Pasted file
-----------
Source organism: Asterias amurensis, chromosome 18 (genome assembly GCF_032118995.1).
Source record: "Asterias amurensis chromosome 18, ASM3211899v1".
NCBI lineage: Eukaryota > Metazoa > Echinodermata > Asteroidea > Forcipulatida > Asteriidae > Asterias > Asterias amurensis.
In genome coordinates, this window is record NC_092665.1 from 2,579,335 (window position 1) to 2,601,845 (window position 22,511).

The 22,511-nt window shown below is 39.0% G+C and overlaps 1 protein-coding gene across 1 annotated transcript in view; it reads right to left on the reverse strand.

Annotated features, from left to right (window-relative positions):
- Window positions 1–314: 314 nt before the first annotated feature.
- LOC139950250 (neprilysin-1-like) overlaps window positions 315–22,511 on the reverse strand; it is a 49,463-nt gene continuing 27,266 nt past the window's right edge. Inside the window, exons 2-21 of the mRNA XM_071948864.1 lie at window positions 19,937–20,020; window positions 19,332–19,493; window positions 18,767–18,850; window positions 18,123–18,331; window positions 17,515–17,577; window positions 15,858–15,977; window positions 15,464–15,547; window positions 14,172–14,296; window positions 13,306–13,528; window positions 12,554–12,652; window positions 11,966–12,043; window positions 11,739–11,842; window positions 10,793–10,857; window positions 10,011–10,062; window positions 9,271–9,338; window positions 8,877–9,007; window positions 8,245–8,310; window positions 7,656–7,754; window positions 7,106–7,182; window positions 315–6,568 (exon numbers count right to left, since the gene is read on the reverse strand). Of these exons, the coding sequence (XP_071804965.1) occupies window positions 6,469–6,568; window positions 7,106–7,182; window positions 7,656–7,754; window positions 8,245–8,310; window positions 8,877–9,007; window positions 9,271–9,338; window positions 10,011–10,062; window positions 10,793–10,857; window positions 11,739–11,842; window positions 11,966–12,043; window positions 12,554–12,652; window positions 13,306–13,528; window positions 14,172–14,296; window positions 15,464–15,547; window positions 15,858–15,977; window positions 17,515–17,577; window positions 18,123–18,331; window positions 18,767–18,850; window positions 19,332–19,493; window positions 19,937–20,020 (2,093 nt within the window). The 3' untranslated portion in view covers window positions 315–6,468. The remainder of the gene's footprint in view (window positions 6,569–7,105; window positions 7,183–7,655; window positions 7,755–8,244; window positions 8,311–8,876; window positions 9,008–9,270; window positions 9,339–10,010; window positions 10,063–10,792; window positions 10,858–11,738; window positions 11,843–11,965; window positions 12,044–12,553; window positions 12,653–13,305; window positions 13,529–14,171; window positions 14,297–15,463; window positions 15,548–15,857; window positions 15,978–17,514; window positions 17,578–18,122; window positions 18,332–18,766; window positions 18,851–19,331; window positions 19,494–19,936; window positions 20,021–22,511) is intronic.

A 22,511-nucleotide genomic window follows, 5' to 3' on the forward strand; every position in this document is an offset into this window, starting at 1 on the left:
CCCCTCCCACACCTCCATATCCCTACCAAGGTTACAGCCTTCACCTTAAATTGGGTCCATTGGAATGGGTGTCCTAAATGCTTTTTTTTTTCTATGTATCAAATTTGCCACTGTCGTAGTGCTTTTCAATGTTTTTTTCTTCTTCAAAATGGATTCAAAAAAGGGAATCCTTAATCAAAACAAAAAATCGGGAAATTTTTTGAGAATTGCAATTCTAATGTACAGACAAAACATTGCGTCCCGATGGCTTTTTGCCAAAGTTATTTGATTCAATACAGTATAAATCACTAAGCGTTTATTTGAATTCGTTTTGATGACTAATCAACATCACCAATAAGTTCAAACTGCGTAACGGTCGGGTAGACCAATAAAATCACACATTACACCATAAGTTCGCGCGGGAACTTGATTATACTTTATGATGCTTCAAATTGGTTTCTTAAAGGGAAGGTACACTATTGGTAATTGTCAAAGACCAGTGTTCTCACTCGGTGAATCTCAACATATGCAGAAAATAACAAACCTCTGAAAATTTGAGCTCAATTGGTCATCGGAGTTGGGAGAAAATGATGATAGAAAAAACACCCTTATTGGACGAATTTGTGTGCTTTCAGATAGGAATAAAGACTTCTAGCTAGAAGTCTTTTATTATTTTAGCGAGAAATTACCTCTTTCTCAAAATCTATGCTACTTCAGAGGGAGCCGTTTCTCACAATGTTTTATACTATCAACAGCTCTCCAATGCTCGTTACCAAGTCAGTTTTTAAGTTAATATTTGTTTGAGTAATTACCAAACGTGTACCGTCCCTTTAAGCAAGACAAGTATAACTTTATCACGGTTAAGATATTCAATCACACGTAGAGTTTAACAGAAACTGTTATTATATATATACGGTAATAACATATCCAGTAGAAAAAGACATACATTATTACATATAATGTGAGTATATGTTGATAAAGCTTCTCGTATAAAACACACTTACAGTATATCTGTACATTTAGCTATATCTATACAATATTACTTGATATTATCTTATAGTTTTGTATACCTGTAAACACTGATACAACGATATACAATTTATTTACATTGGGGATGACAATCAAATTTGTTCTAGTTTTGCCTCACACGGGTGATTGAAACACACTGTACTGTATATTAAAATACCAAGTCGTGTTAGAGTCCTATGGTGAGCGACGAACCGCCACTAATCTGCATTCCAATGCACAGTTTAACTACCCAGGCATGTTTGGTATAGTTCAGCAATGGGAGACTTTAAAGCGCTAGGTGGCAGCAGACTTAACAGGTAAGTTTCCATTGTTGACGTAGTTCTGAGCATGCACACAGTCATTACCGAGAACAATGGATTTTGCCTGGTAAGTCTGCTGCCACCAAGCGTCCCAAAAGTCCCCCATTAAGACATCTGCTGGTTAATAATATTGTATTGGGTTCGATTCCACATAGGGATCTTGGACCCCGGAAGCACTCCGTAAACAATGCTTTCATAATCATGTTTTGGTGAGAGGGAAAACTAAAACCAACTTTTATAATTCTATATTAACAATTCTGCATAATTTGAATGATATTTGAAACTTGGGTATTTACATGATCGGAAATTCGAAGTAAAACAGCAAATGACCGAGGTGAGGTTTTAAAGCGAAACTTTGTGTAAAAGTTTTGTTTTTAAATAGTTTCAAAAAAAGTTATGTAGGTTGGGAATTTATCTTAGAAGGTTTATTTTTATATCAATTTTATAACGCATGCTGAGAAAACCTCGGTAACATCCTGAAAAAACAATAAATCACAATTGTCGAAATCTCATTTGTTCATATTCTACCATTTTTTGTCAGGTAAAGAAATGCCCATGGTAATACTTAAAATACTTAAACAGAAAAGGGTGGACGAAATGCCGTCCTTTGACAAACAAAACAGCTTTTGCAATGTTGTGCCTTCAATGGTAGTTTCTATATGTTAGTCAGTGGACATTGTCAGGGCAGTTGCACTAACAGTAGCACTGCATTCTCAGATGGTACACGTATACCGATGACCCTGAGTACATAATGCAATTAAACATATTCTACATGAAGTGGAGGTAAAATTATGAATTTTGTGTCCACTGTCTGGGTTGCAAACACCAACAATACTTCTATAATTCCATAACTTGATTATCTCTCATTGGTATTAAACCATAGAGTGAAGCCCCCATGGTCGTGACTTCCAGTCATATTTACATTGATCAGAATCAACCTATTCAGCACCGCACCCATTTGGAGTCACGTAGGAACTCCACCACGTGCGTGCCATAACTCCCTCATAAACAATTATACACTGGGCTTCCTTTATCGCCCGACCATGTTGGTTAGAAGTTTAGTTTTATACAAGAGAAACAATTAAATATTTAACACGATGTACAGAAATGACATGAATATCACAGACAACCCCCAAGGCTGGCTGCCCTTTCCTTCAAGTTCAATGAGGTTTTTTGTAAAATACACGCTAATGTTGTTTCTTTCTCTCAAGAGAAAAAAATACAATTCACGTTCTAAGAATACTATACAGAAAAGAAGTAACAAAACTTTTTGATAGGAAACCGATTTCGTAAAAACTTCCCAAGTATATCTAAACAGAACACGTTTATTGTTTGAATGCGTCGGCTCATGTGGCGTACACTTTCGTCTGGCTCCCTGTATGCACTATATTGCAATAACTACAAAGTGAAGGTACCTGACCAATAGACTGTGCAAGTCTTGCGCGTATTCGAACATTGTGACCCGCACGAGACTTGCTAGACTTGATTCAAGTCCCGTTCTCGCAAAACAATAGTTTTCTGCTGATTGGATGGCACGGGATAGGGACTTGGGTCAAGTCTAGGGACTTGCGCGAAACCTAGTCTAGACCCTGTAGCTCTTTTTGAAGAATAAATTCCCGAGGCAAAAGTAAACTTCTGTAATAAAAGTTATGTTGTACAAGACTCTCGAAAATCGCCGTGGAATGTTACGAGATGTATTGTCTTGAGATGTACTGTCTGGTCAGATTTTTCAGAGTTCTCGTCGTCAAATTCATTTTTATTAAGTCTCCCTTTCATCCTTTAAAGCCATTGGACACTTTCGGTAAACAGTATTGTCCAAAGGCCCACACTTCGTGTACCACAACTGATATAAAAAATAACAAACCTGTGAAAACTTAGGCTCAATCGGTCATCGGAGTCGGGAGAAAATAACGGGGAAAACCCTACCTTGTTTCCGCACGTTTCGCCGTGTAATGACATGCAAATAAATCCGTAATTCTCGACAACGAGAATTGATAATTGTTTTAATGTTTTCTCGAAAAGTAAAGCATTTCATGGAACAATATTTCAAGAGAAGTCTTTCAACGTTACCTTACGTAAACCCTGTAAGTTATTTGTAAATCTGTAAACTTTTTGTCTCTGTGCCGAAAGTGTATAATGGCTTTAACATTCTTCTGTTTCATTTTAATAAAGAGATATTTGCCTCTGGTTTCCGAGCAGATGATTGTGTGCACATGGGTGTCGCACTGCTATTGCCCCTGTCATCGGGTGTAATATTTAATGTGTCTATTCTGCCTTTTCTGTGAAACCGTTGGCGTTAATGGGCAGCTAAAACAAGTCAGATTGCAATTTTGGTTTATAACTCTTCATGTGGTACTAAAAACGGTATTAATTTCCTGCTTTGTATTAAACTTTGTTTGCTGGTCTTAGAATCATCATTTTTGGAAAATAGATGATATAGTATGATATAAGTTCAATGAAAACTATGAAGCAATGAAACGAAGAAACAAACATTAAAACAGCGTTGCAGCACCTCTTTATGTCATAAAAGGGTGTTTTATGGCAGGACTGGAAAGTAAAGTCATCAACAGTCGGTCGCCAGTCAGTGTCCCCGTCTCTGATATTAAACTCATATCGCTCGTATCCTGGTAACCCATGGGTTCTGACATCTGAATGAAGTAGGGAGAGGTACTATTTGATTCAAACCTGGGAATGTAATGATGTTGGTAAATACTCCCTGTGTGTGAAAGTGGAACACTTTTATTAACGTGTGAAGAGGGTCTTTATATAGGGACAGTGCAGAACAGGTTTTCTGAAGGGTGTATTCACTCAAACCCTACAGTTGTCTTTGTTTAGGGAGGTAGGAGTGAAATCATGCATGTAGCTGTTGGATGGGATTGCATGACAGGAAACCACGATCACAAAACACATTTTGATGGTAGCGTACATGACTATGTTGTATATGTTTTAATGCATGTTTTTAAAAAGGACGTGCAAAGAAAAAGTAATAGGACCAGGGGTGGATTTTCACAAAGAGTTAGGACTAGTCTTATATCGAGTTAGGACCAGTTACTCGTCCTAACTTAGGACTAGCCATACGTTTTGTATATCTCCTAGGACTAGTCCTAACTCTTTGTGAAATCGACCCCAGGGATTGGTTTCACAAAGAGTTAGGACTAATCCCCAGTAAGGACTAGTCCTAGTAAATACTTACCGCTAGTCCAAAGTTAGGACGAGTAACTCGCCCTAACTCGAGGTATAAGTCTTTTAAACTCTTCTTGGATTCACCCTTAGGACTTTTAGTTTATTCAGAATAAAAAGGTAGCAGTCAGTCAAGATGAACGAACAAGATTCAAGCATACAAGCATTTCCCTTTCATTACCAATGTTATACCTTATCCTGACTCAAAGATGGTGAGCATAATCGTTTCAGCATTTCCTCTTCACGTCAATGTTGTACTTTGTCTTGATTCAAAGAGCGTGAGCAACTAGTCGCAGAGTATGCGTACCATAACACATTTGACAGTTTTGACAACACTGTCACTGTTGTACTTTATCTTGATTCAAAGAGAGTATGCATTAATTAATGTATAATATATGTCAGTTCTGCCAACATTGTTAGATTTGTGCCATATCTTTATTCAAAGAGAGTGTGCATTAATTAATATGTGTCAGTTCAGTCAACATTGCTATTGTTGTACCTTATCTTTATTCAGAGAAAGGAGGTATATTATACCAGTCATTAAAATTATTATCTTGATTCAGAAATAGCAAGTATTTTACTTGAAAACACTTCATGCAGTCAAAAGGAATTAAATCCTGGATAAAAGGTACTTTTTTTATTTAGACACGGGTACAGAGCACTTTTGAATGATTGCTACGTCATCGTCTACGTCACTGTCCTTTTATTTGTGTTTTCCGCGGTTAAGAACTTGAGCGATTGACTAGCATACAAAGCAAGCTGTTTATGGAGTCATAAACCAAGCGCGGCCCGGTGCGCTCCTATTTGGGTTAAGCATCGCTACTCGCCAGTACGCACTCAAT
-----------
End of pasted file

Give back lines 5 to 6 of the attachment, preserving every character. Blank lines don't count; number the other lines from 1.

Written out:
The 22,511-nt window shown below is 39.0% G+C and overlaps 1 protein-coding gene across 1 annotated transcript in view; it reads right to left on the reverse strand.

Annotated features, from left to right (window-relative positions):